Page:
Another critical element in any Bond film is exotic locations. Dr. No location shots were all done in Jamaica. But part of the appeal of later Bond films, and a factor that significantly raised the production costs, was the idea of bringing strange and interesting geography and cultures into the frame. No Time to Die was filmed in Scotland, Norway, Italy, London, and the Faroe Islands (about halfway between Iceland and Norway). Importantly, some of the early shots in the movie are located, once again, in Jamaica. It turns out that Bond has retired there and it is there that the puzzle of No Time to Die starts to unfold.
And that brings in another important element – a Bond film always involves a complex, world-threatening plot and some evil characters. The two stories in Dr. No and No Time to Die are similar and you could benefit watching these two films back-to-back. One of the villains in Dr. No, is seen petting a cat. In No Time to Die, the villain is not petting a cat, but something much more valuable to Bond. And there are more references, and even a consistent character between some of the earlier films and No Time to Die. (The main villain is played by Rami Malek who delivered an Oscar-winning performance in Bohemian Rhapsody! He’s good here, but it isn’t an Oscar-worthy role.)
No Time to Die wasn’t Oscar-nominated in any of the major categories. Instead it was recognized for accomplishments in Visual Effects (I think mostly the incredible stunt-work) and for Sound, which is always a difficult movie attribute to fully understand. But when a film’s sound effects are thrilling and don’t get in the way of understanding what the characters are saying, then you have good sound – and this film earns that nomination. Both the sound and the visual effects teams have Oscar pedigrees putting them at the top of their art form.
It didn’t win either of those Oscars, but it did win the Original Song Oscar for “No Time to Die”. Composed by mega-star Billie Eilish and Phineas O’Connell and sung by Ms. Eilish, the song, once again, doesn’t occur until the credits, which is a pet peeve of mine. (I think that if a song really contributes to the movie, then it should occur during the movie.) But in No Time to Die, they’ve done something a little different – her song doesn’t start until the opening credits and the credits don’t start until 24 minutes into the movie. The opening sequences establish pretty much everything you need to know about where Bond is, who the villains are, Madeleine’s relationship with Bond (which is very complex) and, of course, the initial action sequences setting the tone for the entire film. So, in some sense, Eilish’s somber and almost melancholic voice creates an important interlude allowing the audience to rest for a minute and dial down the emotional mood. If the song must appear with the credits, then use the credits as an integral part of the film’s mood setting mechanics – they do that here.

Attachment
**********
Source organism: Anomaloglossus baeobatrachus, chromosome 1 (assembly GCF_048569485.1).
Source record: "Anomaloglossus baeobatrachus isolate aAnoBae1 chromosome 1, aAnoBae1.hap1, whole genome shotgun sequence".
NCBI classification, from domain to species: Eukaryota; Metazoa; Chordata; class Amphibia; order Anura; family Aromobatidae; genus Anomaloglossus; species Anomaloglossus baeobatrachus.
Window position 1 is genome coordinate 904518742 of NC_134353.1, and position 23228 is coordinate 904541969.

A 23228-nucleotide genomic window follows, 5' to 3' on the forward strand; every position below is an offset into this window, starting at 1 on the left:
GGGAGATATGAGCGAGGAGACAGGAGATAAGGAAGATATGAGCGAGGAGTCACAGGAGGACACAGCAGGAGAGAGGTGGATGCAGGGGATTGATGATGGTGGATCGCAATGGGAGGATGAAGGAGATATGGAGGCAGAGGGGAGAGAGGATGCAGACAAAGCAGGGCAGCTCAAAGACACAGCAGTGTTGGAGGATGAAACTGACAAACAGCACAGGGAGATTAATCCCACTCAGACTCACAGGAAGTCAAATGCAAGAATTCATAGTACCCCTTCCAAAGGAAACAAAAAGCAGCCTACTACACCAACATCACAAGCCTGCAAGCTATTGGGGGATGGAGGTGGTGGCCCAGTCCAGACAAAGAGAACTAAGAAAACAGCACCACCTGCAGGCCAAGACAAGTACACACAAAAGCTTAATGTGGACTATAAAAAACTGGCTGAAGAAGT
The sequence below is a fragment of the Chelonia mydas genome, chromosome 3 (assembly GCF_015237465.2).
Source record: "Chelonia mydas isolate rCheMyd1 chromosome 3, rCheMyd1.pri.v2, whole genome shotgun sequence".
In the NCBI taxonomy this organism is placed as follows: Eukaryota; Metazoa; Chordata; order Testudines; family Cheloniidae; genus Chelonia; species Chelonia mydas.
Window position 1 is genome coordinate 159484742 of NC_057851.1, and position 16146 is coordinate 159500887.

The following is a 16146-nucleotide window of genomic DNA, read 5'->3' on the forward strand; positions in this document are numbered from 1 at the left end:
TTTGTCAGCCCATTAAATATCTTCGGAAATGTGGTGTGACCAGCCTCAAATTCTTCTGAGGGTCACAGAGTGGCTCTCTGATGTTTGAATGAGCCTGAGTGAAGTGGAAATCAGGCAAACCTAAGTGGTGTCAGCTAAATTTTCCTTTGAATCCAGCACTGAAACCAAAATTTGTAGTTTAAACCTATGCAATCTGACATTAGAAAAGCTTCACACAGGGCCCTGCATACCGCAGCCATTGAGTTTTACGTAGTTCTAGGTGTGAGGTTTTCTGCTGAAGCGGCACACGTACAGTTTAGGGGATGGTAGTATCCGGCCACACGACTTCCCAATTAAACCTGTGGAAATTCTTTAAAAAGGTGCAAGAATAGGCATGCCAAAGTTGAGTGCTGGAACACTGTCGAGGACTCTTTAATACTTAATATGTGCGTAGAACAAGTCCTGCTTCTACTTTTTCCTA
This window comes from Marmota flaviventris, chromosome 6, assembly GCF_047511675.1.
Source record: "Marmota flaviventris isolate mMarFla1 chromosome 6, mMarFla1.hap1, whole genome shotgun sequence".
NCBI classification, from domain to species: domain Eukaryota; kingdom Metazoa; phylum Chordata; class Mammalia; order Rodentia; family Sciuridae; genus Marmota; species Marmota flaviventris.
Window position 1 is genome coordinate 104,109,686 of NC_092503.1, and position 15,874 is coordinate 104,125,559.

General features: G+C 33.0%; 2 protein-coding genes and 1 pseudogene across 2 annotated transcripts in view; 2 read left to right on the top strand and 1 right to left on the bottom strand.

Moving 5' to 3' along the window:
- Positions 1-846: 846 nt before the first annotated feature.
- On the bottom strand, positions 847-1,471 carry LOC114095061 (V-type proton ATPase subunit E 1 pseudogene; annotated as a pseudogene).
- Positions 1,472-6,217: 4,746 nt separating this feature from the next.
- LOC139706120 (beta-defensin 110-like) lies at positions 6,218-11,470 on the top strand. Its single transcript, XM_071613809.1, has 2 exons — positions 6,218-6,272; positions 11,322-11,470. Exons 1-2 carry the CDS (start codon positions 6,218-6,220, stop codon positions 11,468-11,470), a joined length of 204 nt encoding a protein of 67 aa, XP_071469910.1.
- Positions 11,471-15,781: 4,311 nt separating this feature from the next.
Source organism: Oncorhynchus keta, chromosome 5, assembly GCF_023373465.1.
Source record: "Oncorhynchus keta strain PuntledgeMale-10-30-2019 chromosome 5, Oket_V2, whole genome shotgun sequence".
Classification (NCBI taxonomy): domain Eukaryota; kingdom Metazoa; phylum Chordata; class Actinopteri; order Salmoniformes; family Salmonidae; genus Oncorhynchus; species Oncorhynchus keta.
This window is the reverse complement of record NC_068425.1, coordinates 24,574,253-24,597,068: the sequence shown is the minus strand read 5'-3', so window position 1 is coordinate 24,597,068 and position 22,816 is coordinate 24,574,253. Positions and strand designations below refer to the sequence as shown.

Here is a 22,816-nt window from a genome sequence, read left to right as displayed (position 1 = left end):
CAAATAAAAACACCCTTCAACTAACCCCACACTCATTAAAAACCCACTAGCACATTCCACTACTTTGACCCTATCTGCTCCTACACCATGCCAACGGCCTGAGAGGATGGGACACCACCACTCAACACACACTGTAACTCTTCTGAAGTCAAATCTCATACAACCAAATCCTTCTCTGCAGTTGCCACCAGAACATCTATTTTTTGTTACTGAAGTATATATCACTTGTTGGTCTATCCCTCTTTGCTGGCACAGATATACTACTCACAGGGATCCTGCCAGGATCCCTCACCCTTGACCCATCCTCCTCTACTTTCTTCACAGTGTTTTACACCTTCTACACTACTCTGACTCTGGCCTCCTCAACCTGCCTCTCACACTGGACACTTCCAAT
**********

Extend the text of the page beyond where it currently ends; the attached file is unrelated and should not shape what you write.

But 1962 is sixty years ago and a lot has changed in the world and in the James Bond flicks. The cultural understanding of sex, for example, has changed significantly. Women are no longer perceived as simply sex objects, available for men to enjoy as they want. Instead, they have agency and sex, when it occurs, is now something that all participants should enjoy and control equally. You don’t see that so much in the early Bond films, but in No Time to Die there is really only one sexual relationship and that is between Bond and Madeleine, and it is part of something much more than a one night stand. Paloma is, perhaps, the sexiest woman in the movie – and wears the most provocative outfit – but, interestingly, she and Bond never make it to the bedroom. (And as has been noted by others, her role in the film is not only short, but is nearly totally opposite from how Honey Ryder behaves in Dr. No.)
Bond is older now (although not sixty years older) and so is Daniel Craig. At 54 he doesn’t move quite as spryly as he used to. It is my understanding that he suffered injuries doing stunts in this film and the last one, Spectre, one that even required surgery. Craig has said that this is his last film as James Bond and the story-line seems to suggest that as well.
But the film’s last title bar is “James Bond Will Return”. We just don’t know what that means, or in what form. For one thing, and it is probably a good thing, women are now much more involved. Moneypenny – always an attractive woman sitting behind a secretary’s desk at MI6 headquarters – is now out in the field doing actual spy things. Oh, and BTW, she’s black. And, well, Bond retired in the last film and in this one they have a new 007 – and she’s also black!. So, times have changed and so has James Bond. They finished making Ian Fleming’s stories into movies long ago. Now they are just carrying on the image and the excitement and the franchise for as long as they can.
This might not be the best Bond film ever, but for anyone who loves Bond it is a must-see. Things are changing – quickly. (3.5*)